Rhone FestivalCome and talk about the Rhone and the great rivers in this artistic and friendly festival! Agir pour le Vivant will take place at the Musée Gallo-Romain in Vienne from 21 to 23 July. An opportunity to discover the very first stand dedicated to Living with Rivers, and to protect the rivers together.
Rhone ExhibitionWho has not already enjoyed the pleasures of bathing in the water of Lake Geneva in summer? Lionel Gauthier, the curator and director of the Museum of Lake Geneva, turns to this very popular pastime on the occasion of Living with Rivers: bathing in this large French-Swiss lake crossed by the Rhone. A story of prudishness, pollution, developments and different uses, the history of bathing is fascinating and tells us much about our eras and desires.
Saint Lawrence ArticleStratégies Saint-Laurent is a key player in the governance of the St. Lawrence River. Composed of twelve ZIP Committees (Comités ZIP – Areas of Prime Concern)* in Quebec, it promotes interregional and national cooperation as well as the involvement of local communities along the river to preserve it. An educational component was quickly added to these two main missions, to make all users of the river aware of its strong contribution to the development of Quebec but also of its vulnerability. Jean-Éric Turcotte, Director General of this innovative organization, tells us about the pressures that weigh on the St. Lawrence today and the solutions that are developed to deal with them.
Senegal River ArticleTypha is an invasive species that has invaded a large part of the Senegal River delta and is spreading rapidly. By limiting fishing and cultivation areas and threatening local biodiversity, this environmental scourge has not been controlled for three decades and cannot be eradicated. For several years now, GRET and its local partners have been implementing an innovative strategy to transform this scourge into an opportunity by using typha as a fuel. Here is how…
Senegal River PictureTestimonialThe geographical border between Mauritania and Senegal, the river nonetheless remains an element of the identity of the communities that people its banks, whatever their nationality. Mamoudou Lamine Kane, a photographer, poet and journalist, likes to speak of his country, Mauritania, by following this path of water, meeting the communities who live from farming, livestock breeding and fishing. For Living with Rivers, he accepted to tell us of these meetings and thus offer a narrative on his country.
Saint Lawrence ExhibitionIn the north of the Gaspé Peninsula, Exploramer is not a museum like the others: after having seen the aquarium and the exhibition rooms, leave to discover the maritime St. Lawrence, on foot or by boat, for a total immersion! Meet Sandra Gauthier, director of Exploramer, who explains how the museum has succeeded in creating content and activities for the general public while contributing to scientific and industrial research on the St. Lawrence.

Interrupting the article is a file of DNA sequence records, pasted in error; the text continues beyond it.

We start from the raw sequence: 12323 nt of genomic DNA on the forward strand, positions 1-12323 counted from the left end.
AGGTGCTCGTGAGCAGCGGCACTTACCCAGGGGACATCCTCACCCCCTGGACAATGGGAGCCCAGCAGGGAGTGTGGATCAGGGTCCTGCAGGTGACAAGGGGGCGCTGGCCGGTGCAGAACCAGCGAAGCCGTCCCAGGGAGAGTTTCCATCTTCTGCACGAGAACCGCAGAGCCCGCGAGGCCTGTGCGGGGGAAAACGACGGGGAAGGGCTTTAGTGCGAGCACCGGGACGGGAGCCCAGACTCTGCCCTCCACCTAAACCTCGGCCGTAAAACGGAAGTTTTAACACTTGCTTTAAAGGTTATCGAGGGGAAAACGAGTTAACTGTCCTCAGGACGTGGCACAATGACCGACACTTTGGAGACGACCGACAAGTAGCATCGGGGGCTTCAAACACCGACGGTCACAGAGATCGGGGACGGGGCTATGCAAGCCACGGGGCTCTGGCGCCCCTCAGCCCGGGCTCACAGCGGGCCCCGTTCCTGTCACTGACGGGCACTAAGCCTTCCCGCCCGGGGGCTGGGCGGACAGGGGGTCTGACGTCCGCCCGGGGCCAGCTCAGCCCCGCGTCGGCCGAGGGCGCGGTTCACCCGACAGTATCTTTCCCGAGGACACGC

Saint Lawrence ExhibitionTestimonialThey are five professional painters from Quebec, united by the same topic of work and the same attachment: the St. Lawrence River. Since 2016, they have traveled the shores of the river, in search of the most beautiful light, the most beautiful landscape. They have reported, each with their own style and vision, their relationship with the St. Lawrence. For Living with Rivers, they comment on their creations and, much more, their love for this giant.
Saint Lawrence VideoImmerse yourself in the world of the Port of Montreal thanks to these five videos on the jobs of port agents. Located 1600 km from the Atlantic coast, the Port of Montreal is strategically located in the heart of North America and serves 110 million consumers.
Senegal River ArticlePictureFrom human beings in business to human beings close to nature; from high-level positions in France to helping the poorest in Senegal: Yves Barou has had an incredibly rich and atypical career, whose common thread is a commitment to others and to social justice.
Rhone PictureCamille Moirenc has been travelling along the Rhone for more than 15 years. From his native Provence, he began to photograph the river, mixed with salt water in the delta of the Camargue or more corseted in Arles or in Avignon. Then, he went further north, discovering other landscapes, other uses, until its source in the glacier in Switzerland. For Living with Rivers, he agreed to make the opposite journey and tell us, through his photos, what is his Rhone…